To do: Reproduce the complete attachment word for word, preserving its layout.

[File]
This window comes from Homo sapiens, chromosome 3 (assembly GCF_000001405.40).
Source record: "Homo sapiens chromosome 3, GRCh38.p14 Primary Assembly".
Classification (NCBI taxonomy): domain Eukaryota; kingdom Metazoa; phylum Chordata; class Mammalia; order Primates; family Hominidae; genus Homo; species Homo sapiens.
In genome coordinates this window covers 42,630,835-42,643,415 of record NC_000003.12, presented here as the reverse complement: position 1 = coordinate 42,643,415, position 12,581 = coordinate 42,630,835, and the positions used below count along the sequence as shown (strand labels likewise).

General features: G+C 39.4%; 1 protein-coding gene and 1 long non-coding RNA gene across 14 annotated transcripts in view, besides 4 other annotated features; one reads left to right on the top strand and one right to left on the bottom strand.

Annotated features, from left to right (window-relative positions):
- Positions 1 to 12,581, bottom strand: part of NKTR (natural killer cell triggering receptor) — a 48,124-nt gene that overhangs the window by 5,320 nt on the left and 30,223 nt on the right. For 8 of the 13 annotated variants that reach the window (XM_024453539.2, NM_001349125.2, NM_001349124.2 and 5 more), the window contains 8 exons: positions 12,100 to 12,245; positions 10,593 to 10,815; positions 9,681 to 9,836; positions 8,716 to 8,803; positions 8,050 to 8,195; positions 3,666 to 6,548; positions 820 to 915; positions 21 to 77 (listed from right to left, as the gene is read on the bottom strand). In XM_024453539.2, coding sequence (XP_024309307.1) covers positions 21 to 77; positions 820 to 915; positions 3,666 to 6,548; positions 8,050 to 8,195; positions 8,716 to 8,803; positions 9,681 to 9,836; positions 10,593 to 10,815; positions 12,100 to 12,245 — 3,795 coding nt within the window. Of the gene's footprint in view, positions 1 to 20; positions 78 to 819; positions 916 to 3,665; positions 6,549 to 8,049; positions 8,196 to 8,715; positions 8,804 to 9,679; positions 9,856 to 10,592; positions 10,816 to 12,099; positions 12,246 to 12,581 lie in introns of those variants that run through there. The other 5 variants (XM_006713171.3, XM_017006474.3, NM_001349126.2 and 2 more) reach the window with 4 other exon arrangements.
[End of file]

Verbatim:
This window comes from Homo sapiens, chromosome 3 (assembly GCF_000001405.40).
Source record: "Homo sapiens chromosome 3, GRCh38.p14 Primary Assembly".
Classification (NCBI taxonomy): domain Eukaryota; kingdom Metazoa; phylum Chordata; class Mammalia; order Primates; family Hominidae; genus Homo; species Homo sapiens.
In genome coordinates this window covers 42,630,835-42,643,415 of record NC_000003.12, presented here as the reverse complement: position 1 = coordinate 42,643,415, position 12,581 = coordinate 42,630,835, and the positions used below count along the sequence as shown (strand labels likewise).

General features: G+C 39.4%; 1 protein-coding gene and 1 long non-coding RNA gene across 14 annotated transcripts in view, besides 4 other annotated features; one reads left to right on the top strand and one right to left on the bottom strand.

Annotated features, from left to right (window-relative positions):
- Positions 1 to 12,581, bottom strand: part of NKTR (natural killer cell triggering receptor) — a 48,124-nt gene that overhangs the window by 5,320 nt on the left and 30,223 nt on the right. For 8 of the 13 annotated variants that reach the window (XM_024453539.2, NM_001349125.2, NM_001349124.2 and 5 more), the window contains 8 exons: positions 12,100 to 12,245; positions 10,593 to 10,815; positions 9,681 to 9,836; positions 8,716 to 8,803; positions 8,050 to 8,195; positions 3,666 to 6,548; positions 820 to 915; positions 21 to 77 (listed from right to left, as the gene is read on the bottom strand). In XM_024453539.2, coding sequence (XP_024309307.1) covers positions 21 to 77; positions 820 to 915; positions 3,666 to 6,548; positions 8,050 to 8,195; positions 8,716 to 8,803; positions 9,681 to 9,836; positions 10,593 to 10,815; positions 12,100 to 12,245 — 3,795 coding nt within the window. Of the gene's footprint in view, positions 1 to 20; positions 78 to 819; positions 916 to 3,665; positions 6,549 to 8,049; positions 8,196 to 8,715; positions 8,804 to 9,679; positions 9,856 to 10,592; positions 10,816 to 12,099; positions 12,246 to 12,581 lie in introns of those variants that run through there. The other 5 variants (XM_006713171.3, XM_017006474.3, NM_001349126.2 and 2 more) reach the window with 4 other exon arrangements.